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Testing times ahead of local elections in east

Internally displaced persons IDPs arriving back home in Batticaloa North, Sri lanka, March 2007. Humanitarian agencies say that while government restricted access to some resettlement communities for some agencies initially, the situation has now improved
Internally displaced persons IDPs arriving back home in Batticaloa North, Sri lanka, March 2007 (Amantha Perera/IRIN)

The length of time shops stay open in the evenings in Batticaloa city in eastern Sri Lanka is a key indicator of the level of tension. These days they stay open late. The climate might just be right for the 10 March local elections.

Sri Lanka’s oldest election monitoring group, the People’s Action for Free and Fair Elections (PAFFREL), said in a report on 6 February that there was general agreement the security situation had improved.

“People felt secure enough to move about at night,” the report entitled Preliminary Report on the Forthcoming Local Government Elections in Batticaloa stated.

The local elections in Batticaloa District are the first polls in 13 years and come nine months after the Sri Lankan government gained control in June 2007 of all areas formerly held by the Tamil Tigers in Batticaloa. Representatives are to be elected to nine local administrative bodies, including Batticaloa Municipal Council.

PAFFREL and others have expressed fear that the polls could be marred by violence and it has called on the government to take urgent steps to prevent election-related incidents.

“It is possible that violence and election malpractices will surface as the election campaign gathers momentum,” the report stated, noting that armed groups had not been disarmed. At least one election-related murder and one abduction have been reported to date.

''It is possible that violence and election malpractices will surface as the election campaign gathers momentum.''

Relief work slows

UN agencies and others working in the district have warned that the security situation remains fragile and some relief work has slowed down. “The situation remains tense with continued activities of armed groups in the district,” the Inter Agency Standing Committee (IASC) said in a situation report released on 1 February. “The looting of humanitarian assistance materials is leading to delays in programme implementation, with some agencies informing that they have suspended some work due to continued loss of material.”

Fighting between government forces and the Tamil Tigers forced over 150,000 out of their homes last year and the IASC report said 26,000 were still displaced in the district.

Armed political party

The prime concern for relief agencies and groups like PAFFREL has been the Tamil Makkal Viduthalai Pulikal (TMVP), a political party formed by former eastern military head of the Tamil Tigers Vinayagamurthi Muralitharan, alias Karuna, after he split with the Tigers’ leadership in April 2004.

The TMVP has been accused by UN agencies, including the UN Children’s Fund (UNICEF), and the humanitarian community, of abductions, extortion and child recruitment. It is now led by Karuna’s second in command Pilliyan, as Karuna is in London.

“The TMVP is the moving force here and there are fears that its armed cadres in public can be a fissure point for violence and election mal-practice,” Manorajan Rajasingham, PAFFREL’s Batticaloa District coordinator told IRIN.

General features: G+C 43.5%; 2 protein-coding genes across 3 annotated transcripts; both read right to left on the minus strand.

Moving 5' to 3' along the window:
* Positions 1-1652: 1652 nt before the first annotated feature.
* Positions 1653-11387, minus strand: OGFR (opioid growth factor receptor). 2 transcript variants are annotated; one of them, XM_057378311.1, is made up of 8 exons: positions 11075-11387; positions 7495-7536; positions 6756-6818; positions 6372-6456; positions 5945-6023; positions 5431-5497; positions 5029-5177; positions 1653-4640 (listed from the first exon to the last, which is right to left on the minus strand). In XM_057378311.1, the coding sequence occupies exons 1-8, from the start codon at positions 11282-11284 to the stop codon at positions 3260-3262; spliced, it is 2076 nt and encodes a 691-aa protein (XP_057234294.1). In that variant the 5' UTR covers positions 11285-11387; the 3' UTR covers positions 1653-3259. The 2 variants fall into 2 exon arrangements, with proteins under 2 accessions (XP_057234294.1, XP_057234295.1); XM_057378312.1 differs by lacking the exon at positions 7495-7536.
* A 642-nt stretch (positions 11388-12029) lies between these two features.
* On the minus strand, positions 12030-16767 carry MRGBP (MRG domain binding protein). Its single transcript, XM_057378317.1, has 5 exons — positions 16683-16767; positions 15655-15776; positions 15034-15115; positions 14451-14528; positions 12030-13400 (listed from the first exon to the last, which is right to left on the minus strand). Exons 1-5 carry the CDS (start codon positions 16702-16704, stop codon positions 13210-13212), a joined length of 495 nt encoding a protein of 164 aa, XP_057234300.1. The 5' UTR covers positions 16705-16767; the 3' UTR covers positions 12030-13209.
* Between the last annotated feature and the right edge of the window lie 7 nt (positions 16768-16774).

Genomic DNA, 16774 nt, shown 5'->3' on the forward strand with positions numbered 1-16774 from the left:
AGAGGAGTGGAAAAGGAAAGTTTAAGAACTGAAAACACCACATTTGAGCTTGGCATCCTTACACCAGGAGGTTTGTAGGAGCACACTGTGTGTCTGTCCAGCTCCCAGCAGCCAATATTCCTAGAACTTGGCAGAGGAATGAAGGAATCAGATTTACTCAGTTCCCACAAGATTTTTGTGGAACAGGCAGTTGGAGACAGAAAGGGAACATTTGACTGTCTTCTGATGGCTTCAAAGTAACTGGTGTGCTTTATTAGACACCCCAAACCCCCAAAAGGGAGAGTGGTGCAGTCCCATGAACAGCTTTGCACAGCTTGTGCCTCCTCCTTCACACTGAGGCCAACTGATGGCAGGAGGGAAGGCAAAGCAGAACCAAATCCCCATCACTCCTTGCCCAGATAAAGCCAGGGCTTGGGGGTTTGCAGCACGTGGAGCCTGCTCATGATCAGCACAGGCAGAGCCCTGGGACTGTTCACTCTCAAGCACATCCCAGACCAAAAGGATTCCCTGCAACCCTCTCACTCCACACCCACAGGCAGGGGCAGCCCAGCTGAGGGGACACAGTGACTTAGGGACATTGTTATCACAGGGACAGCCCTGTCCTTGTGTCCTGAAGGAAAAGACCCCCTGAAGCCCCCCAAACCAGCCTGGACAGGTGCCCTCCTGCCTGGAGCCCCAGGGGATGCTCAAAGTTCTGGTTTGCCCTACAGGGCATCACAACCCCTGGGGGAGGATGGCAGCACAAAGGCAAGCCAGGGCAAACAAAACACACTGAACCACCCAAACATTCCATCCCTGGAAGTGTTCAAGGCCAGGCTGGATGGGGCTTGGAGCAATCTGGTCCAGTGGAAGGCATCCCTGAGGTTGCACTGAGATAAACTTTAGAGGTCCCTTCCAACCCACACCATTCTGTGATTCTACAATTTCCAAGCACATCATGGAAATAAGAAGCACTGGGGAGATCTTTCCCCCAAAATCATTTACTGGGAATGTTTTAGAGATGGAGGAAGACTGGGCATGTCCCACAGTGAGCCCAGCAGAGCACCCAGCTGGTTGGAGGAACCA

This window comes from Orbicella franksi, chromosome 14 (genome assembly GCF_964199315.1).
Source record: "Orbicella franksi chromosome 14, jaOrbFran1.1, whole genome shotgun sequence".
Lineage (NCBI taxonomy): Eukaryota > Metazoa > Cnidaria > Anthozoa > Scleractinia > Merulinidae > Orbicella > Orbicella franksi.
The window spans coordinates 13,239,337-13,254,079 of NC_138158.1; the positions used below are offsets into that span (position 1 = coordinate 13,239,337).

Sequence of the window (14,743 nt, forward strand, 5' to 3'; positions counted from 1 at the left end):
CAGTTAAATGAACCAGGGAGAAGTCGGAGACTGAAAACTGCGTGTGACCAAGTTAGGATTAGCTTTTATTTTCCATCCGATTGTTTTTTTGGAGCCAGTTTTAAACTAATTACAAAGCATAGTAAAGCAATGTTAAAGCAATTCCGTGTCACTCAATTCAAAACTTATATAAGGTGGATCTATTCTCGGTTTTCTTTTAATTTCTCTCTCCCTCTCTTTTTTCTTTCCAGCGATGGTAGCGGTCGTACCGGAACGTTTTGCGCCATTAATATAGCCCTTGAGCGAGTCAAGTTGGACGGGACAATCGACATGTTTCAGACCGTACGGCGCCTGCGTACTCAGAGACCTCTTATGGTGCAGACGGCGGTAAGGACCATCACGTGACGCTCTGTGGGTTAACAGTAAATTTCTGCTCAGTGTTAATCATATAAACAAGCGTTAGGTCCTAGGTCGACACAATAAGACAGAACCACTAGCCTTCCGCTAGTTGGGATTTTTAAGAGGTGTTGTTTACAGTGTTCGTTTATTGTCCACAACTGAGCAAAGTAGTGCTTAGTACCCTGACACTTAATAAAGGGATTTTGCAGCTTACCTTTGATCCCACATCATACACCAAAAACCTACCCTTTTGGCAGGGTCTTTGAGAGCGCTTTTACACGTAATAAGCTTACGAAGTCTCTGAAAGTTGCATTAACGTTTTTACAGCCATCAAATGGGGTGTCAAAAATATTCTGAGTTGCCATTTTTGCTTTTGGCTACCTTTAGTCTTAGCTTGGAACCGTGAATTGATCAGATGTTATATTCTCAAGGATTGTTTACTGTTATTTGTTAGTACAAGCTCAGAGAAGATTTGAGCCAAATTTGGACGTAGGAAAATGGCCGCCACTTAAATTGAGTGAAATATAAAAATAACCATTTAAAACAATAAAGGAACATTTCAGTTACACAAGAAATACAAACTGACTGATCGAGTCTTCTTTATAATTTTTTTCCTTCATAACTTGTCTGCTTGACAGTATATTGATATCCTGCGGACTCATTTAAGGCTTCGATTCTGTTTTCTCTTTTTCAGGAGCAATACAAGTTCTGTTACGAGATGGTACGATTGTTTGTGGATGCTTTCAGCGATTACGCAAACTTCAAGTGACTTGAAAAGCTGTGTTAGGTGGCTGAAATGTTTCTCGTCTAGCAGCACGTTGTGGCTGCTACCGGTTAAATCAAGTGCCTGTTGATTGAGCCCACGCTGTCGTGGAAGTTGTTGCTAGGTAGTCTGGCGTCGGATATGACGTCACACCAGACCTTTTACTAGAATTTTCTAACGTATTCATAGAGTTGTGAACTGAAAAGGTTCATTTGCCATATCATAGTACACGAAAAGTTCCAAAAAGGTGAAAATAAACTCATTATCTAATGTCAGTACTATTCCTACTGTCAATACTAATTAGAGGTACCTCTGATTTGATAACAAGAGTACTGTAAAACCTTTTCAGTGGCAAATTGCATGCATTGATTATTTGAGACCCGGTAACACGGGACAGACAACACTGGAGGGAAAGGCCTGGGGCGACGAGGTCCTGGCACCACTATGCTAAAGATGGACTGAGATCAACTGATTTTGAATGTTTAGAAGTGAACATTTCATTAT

Faced with growing criticism, the TMVP leadership has now ordered its armed members to remain indoors. “We have made sure that none of the armed cadres are in public,” TMVP Batticaloa head Pradeep Master told IRIN.

“Coercion before nominations”

PAFFREL’s Rajasingham felt that the dip in violence in Batticaloa was mainly due to the absence of rivalry among Tamil parties in the election. “There was a lot of coercion before nominations,” he told IRIN. The Tamil National Alliance, the largest party representing Tamils in parliament, is boycotting the elections. “There was a lot of pressure on them from the TMVP,” Rajasingham said.

Photo: UN OCHA
A map of Batticaloa District in eastern Sri Lanka

Other opposition figures criticised the polls as an effort to legitimise the presence of the TMVP in the district and in the rest of the eastern province. “It is an exercise to sanction the TMVP’s presence through an election,” Rauf Hakeem, the leader of the Sri Lanka Muslim Congress, the largest opposition party contesting, told IRIN.

The TMVP acknowledges the importance of the elections for its evolution as a political force in Sri Lanka’s east. “It is a vital point in our growth as a political party,” Pradeep Master said.

The ruling United People’s Freedom Alliance (UPFA) has entered into an electoral alliance with the TMVP to contest the Batticaloa Municipal Council. Senior UPFA officials say the elections allow former armed groups to enter electoral politics. “We have to keep the doors open for them,” UPFA General-Secretary Susil Premajayantha said recently.

PAFFREL’s Rajasingham also felt that public office could work to make the armed group more responsible. “It can work. When they become accountable to local communities as their elected officials, there is more responsibility, then.”

But the results of similar exercises in the past consistently disappointed him. “What elections - local, provincial or national - have brought stability in this country?” he asked. “None, in my estimation; it will be the same after these elections.”


This article was produced by IRIN News while it was part of the United Nations Office for the Coordination of Humanitarian Affairs. Please send queries on copyright or liability to the UN. For more information: https://shop.un.org/rights-permissions

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